News flash for male political candidates: Trying to mock or shame your female opponents is probably going to backfire on you.
All over the country, women are running for elected office — and winning — in record numbers. This pink wave, fueled in large part by President Donald Trump’s win over Hillary Clinton, is a real phenomenon. And while more Republican women are running, too, Democrats far outnumber their GOP counterparts.
And given all this momentum from women (who are also motivated to vote, by the way) some male candidates are resorting to bullying tactics that aren’t resonating with voters. At least that’s what the polls suggest.
Take the governor’s race here in Michigan. Republican contender Attorney General Bill Schuette has made comparing Gretchen Whitmer, his Democratic opponent, with former Gov. Jennifer Granholm a campaign pillar.
That’s not sitting well with Whitmer. Nor does it seem to be winning broad support, especially with independents. A Detroit News and WDIV-TV poll out this week found that Whitmer leads Schuette by nearly 14 points.
Whitmer has capitalized on the attacks, and in a radio interview, she said: “I’m not going to get distracted by his superficial, sexist barbs.”
Expect that to serve as a rallying cry to Democratic women — and maybe some others.
Patrice Lee Onwuka, senior policy analyst with the Independent Women’s Forum, says given the rise of #MeToo and the wave of women candidates, male candidates should be extra cautious.
“They should be very careful of how they treat their female opponents,” Onwuka says.
Take, for instance, a congressional race down in Kentucky.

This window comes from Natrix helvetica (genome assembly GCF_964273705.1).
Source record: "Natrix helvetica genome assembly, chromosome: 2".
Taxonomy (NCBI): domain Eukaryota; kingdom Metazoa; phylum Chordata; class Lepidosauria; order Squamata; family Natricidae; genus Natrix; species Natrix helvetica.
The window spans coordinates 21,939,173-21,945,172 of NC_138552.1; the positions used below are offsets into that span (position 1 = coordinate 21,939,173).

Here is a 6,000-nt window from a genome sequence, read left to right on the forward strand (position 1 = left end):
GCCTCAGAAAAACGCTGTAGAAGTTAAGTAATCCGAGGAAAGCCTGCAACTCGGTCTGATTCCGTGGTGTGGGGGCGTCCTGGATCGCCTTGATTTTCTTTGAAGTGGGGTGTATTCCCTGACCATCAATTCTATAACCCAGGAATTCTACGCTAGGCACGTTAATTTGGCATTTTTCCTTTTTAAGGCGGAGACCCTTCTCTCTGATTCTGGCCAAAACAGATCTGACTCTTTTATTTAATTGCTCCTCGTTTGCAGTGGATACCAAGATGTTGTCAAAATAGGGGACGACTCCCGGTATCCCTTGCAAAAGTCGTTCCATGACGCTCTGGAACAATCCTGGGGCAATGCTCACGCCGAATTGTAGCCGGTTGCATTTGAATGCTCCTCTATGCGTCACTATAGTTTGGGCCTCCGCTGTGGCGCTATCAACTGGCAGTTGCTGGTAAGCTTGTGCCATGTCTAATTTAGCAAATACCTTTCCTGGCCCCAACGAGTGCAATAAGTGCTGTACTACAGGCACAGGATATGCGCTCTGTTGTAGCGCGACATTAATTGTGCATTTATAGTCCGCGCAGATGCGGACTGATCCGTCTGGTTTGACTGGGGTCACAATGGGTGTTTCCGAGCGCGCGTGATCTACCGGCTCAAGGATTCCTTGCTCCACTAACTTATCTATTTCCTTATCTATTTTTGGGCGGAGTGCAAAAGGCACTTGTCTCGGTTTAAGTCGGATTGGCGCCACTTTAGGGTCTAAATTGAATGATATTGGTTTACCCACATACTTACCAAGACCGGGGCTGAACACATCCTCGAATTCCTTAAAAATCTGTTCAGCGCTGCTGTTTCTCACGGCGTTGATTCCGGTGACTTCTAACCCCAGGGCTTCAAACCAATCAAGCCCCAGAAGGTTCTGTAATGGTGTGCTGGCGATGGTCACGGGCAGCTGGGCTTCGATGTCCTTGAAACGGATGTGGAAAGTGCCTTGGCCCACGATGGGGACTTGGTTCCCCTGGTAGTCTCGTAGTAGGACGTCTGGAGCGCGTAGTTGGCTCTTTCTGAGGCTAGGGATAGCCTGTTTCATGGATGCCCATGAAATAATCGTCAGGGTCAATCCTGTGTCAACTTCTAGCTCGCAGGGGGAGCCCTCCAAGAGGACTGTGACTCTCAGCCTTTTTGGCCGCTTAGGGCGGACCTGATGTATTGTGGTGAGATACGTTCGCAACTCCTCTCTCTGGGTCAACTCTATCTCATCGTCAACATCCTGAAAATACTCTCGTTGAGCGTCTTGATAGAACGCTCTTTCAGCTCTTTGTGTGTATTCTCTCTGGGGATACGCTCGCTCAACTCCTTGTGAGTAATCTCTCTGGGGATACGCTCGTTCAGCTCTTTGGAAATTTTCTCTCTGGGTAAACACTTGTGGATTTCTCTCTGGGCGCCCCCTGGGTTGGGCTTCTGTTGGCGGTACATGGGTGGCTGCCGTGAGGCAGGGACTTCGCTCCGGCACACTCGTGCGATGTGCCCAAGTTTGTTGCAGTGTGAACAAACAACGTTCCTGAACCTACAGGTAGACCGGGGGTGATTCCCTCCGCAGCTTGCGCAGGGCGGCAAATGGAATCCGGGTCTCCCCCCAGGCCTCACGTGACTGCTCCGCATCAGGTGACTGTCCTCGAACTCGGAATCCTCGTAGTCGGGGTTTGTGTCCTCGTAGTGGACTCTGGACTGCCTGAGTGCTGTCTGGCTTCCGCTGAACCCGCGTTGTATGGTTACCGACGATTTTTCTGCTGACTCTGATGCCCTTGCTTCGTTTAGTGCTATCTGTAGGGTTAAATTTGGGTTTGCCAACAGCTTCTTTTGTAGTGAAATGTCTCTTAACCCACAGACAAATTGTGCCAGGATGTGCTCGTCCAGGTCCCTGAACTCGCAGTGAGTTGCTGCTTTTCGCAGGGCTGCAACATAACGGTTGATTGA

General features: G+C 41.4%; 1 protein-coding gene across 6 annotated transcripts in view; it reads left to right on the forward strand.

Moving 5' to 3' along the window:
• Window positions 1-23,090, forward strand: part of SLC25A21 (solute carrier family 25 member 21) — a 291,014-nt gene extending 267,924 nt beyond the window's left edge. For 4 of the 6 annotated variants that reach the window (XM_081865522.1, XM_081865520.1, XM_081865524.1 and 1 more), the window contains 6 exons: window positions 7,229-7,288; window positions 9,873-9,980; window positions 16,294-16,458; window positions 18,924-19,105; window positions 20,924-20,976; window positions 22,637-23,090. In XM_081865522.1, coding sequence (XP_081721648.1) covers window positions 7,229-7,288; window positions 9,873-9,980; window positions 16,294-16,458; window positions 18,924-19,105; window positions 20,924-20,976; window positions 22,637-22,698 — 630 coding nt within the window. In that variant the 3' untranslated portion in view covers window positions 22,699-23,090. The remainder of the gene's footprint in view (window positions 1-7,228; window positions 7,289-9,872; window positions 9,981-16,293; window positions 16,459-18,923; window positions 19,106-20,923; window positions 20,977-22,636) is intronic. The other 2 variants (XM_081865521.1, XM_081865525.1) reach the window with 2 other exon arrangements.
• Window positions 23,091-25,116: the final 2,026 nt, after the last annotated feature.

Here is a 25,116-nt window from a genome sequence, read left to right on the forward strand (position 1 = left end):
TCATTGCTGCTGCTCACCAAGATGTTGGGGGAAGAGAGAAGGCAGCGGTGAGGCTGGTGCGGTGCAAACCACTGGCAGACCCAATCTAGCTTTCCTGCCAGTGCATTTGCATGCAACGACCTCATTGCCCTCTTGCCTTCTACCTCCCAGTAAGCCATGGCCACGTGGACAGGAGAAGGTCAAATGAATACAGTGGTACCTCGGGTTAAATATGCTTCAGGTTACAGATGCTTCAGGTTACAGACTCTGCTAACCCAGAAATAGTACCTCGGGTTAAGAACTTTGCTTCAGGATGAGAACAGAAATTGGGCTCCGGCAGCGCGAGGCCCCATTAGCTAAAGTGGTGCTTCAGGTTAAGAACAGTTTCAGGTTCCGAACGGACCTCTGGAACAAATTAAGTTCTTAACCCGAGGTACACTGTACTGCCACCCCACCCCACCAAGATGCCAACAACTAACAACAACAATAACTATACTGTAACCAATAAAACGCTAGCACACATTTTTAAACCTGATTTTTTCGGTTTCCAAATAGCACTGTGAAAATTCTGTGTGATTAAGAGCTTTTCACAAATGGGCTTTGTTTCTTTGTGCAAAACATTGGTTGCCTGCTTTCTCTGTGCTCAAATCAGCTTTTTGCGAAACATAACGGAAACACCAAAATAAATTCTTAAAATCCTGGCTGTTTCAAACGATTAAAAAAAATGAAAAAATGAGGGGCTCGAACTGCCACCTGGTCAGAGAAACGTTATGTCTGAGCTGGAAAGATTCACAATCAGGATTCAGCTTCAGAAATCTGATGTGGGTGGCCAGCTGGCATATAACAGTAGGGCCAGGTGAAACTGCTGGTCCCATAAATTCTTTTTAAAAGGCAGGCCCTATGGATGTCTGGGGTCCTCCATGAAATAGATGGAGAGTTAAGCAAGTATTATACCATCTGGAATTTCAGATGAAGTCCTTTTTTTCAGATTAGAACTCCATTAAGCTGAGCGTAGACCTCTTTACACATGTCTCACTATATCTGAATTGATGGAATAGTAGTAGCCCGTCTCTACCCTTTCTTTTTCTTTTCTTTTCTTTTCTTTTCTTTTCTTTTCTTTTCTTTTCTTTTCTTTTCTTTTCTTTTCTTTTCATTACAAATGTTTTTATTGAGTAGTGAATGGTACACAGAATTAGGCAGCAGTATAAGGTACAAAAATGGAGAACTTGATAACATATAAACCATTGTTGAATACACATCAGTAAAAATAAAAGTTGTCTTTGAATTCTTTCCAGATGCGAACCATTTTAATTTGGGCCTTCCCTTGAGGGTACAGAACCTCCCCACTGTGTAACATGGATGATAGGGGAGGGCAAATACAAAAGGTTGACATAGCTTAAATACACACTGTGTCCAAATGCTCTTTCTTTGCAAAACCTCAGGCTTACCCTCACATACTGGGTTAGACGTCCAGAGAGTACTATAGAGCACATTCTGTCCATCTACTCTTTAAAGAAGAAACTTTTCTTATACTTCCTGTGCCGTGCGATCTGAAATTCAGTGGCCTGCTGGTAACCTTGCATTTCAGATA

The 6th congressional district in that state went for Trump by double digits in 2016. And it was seen as a safe seat for Republican incumbent Rep. Andy Barr. But that race is now considered a toss-up.
Democrat Amy McGrath, political outsider and former Marine combat aviator, is winning over voters. Barr has responded with attack ads, calling McGrath “too liberal” and a “feminist.”
McGrath, like Whitmer, is using the intended barbs to her advantage.
Onwuka points to other examples around the country where sexism is being used to undermine women candidates. Women often are criticized for their appearance, intelligence or whether they can balance motherhood and politics — criticisms men don’t have to endure.
Cori Bush, a Democrat running for Congress in Missouri, has been mocked for the size of her hips and thighs. But she’s fought back and has gotten some high-profile support in the process.
And Rachel Hundley, a millennial councilwoman from Sonoma, California, has called out a group that threatened to “slut-shame” her by exposing some compromising photos from her past in an attempt to get her to drop her re-election campaign.
In a video she posted to YouTube, Hundley says the group was trying to "silence another strong female voice by scaring me out of this election."
"For too long, it has been seen as OK to control women by dictating what is acceptable for us to wear, say and do.”
Democratic strategist Jill Alper is working on several campaigns for female gubernatorial candidates, and she says women traditionally have to overcome a higher barrier when running. But this year is out of the ordinary.
“I think that there are clearly unique things going on where there are more women running and winning and voting,” Alper says.
She also points to how negative attacks against women can work to their advantage. EMILY’s List, a backer of the Women’s March, helps fundraise for Democratic, pro-choice women candidates and gets its name from “early money is like yeast." The idea is that early advertising leads to more attacks from male opponents — and an increased likelihood the woman will win.
You can be sure that’s more true this year than ever before.
“There’s a heightened sensitivity,” Onwuka says. “It would be wise for everyone to be respectful.”